What is it responsible for? This sector serves many of our needs for affiliation, especially in communities. These days I believe that it had better take responsibility for getting us out of the mess that imbalance in favor of the private sector has put us into. For problems like global warming and income disparities, corporate social responsibility will not do it, nor will governments, so many of which are now co-opted or overwhelmed  by private forces. We shall have to rely on social movements and especially social initiatives to bring in new ways of dealing with our problems.

What happens if there’s too much emphasis on it? It becomes closed, society becomes closed—think of the Taliban, or of the New England witch hunts.

What happens if there’s not enough of it? Then we lack affiliations, and a capacity for the radical renewal that we require. A healthy society balances the power of its public, private, and plural sectors.


Why Be Happy? Here Are Five Reasons

Buy the Book Here
The book Sustainable Happiness shows what makes us truly happy are the depth of our relationships, the quality of our communities, the contribution we make through the work we do, and the renewal we receive from a thriving natural world.

But is there reason to be happy about what is going in the world? Are there signs that our communities and the work we are doing is really helping?

Yes, there are, and here are just five of these signs:

1. We use Social Media Better
While older generations may bicker and complain that the millennials are not "connected" to the world and aware, research published by the New York Times actually shows that millennials are more likely to use social media -- specifically Facebook and Twitter -- for news than any other generation of users. This means we are getting smarter quicker.

2. Medicine and health standards are improving very quickly.
Infant mortality is down about 50% since 1990 and we have significantly reduced the number of deaths from treatable diseases like measles and tuberculosis as well.

3.  There's a rapid decline in poverty worldwide.
Since 1981, the proportion of people living under the poverty line ($1.25 a day) has decreased by 65%. 721 million fewer people were living in poverty in 2010 than in 1981.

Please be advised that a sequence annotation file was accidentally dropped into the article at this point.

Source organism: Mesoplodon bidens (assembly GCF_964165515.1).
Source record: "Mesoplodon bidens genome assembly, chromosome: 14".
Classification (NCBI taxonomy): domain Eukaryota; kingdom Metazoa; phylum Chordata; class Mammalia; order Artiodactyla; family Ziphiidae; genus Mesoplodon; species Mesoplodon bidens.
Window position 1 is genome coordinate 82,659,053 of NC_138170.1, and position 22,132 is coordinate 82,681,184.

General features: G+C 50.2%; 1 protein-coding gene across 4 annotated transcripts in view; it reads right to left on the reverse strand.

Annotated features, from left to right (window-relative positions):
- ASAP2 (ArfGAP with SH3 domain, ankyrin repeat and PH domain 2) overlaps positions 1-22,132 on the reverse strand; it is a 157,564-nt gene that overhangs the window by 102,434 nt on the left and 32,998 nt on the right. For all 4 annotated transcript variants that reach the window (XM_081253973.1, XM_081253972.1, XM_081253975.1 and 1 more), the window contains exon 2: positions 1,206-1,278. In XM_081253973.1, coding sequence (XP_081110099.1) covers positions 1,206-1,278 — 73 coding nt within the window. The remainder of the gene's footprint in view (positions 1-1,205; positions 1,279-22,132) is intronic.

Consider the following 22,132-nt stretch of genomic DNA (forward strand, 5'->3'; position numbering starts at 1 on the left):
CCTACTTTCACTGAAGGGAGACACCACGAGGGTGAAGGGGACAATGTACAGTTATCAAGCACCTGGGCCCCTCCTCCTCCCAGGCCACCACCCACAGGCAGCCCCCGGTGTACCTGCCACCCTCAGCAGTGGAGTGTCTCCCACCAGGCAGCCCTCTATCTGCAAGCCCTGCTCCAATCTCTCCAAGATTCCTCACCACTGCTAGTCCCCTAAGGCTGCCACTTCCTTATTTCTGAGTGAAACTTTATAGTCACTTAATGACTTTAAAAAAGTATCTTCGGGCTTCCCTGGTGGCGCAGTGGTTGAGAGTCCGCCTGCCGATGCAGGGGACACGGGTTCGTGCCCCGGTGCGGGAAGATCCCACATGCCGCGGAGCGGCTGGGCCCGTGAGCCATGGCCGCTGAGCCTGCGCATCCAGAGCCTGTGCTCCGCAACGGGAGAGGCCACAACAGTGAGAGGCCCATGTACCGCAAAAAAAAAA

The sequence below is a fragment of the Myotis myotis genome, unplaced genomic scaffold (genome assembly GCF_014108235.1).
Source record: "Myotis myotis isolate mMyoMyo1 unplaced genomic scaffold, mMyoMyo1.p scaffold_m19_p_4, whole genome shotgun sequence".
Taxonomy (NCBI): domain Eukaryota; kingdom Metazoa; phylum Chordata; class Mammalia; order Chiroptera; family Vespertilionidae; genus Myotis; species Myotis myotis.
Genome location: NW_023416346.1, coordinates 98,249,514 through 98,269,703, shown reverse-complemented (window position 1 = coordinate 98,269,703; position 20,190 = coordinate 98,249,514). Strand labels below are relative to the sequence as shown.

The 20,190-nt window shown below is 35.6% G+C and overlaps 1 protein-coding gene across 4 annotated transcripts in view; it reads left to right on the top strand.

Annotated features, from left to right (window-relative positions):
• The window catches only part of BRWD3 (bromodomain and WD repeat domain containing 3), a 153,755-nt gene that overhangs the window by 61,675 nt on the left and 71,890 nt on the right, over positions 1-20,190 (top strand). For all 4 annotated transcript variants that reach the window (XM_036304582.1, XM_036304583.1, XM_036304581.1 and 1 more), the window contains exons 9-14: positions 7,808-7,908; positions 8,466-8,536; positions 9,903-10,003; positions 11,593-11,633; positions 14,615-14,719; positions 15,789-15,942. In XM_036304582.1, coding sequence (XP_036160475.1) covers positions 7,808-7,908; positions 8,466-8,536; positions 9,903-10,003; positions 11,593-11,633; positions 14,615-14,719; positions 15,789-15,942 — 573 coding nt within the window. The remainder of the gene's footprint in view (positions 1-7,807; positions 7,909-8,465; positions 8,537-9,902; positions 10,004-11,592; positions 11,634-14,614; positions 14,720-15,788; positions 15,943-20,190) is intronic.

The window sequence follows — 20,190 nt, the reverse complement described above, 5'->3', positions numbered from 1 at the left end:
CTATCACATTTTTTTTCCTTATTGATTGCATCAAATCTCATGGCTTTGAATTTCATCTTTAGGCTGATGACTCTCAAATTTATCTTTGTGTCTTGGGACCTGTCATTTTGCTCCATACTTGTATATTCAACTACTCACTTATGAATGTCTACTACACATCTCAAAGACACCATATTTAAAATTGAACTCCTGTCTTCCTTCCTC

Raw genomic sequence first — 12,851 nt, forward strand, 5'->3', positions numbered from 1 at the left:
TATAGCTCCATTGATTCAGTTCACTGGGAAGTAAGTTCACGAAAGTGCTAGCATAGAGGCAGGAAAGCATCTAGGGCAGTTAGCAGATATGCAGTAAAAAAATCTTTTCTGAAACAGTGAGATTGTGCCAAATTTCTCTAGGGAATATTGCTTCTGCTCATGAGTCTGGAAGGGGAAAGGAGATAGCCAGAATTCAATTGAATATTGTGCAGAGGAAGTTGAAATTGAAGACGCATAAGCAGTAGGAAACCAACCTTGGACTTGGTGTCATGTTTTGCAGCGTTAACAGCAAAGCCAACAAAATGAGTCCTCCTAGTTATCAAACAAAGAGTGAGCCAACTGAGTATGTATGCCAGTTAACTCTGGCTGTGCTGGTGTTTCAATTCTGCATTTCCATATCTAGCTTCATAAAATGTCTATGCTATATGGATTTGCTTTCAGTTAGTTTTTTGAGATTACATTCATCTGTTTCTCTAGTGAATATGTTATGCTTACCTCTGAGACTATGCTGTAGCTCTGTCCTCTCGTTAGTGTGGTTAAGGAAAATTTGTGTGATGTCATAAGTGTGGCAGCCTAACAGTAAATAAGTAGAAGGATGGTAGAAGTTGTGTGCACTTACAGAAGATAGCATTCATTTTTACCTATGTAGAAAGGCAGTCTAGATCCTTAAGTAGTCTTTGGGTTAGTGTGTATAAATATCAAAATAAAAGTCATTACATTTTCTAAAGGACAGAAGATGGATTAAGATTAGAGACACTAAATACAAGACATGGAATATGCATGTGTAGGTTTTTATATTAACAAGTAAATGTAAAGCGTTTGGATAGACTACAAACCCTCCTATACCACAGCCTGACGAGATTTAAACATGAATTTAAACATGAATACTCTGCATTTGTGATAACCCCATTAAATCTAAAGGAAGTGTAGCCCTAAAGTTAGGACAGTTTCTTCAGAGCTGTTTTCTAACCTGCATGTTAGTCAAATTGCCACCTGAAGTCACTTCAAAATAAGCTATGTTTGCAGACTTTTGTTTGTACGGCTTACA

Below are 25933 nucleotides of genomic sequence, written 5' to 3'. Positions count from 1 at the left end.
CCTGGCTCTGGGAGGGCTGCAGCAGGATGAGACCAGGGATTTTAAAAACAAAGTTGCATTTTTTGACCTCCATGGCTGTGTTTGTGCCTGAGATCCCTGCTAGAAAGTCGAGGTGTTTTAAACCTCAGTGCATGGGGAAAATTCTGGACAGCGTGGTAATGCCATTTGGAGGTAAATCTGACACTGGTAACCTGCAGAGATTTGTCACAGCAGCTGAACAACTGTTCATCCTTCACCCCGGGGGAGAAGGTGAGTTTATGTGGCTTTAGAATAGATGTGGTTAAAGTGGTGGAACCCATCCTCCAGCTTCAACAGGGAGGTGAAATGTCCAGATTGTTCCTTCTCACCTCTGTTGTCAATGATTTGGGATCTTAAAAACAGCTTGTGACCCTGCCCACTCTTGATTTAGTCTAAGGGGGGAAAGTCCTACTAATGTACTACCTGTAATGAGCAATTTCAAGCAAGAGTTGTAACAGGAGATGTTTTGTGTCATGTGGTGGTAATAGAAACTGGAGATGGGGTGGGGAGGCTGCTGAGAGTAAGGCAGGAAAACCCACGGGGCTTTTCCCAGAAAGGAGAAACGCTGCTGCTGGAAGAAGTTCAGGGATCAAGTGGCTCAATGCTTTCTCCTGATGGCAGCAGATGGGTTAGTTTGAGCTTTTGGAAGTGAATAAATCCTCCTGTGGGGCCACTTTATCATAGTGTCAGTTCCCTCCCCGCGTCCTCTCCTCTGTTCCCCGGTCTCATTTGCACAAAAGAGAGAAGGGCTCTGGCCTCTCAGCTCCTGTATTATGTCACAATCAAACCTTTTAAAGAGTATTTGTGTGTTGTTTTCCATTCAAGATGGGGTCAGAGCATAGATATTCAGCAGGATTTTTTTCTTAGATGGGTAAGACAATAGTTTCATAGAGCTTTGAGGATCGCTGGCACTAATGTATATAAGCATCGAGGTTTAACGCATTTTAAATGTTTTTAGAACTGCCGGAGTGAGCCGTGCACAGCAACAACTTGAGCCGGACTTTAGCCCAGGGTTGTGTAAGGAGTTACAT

4.  There is a decrease in war.
We seem to think that violence is present everywhere and that we are constantly embroiled in one conflict or another, but the facts are that overall, war is almost non-existent when compared to previous decades, and it is in further decline.

5. Violent crime is also down.
We see reports of gang violence and gun violence every day but the truth is that violent crime and murders have been on their way down in terms of rates since 2001.

Five Moving Statements About Prison

Buy the Book Here
In Maya Schenwar's latest book, she discusses how prisons in the U.S. do incredible damage not just to prisoners but also to society due to the inhumane way in which prisoners are treated which leads to them being released back into a society where they are neither welcome nor familiar with, leading to high recidivism rates.

While the facts and figures speak for themselves, here are five strong literary statements by well-known historical figures and writers about the nature of prisons and what they do to people:

1. "It had long been true, and prisoners knew this better than anyone, that the poorer you were the more likely you were to end up in jail. This was not just because the poor committed more crimes. In fact, they did. The rich did not have to commit crimes to get what they wanted; the laws were on their side. But when the rich did commit crimes, they often were not prosecuted, and if they were they could get out on bail, hire clever lawyers, get better treatment from judges. Somehow, the jails ended up full of poor black people."

-- Howard Zinn, A People's History of the United States

2. "How feeble is all language to describe the horrors we inflict upon these wretches, whom we mason up in the cells of our prisons, and condemn to perpetual solitude in the very heart of our population."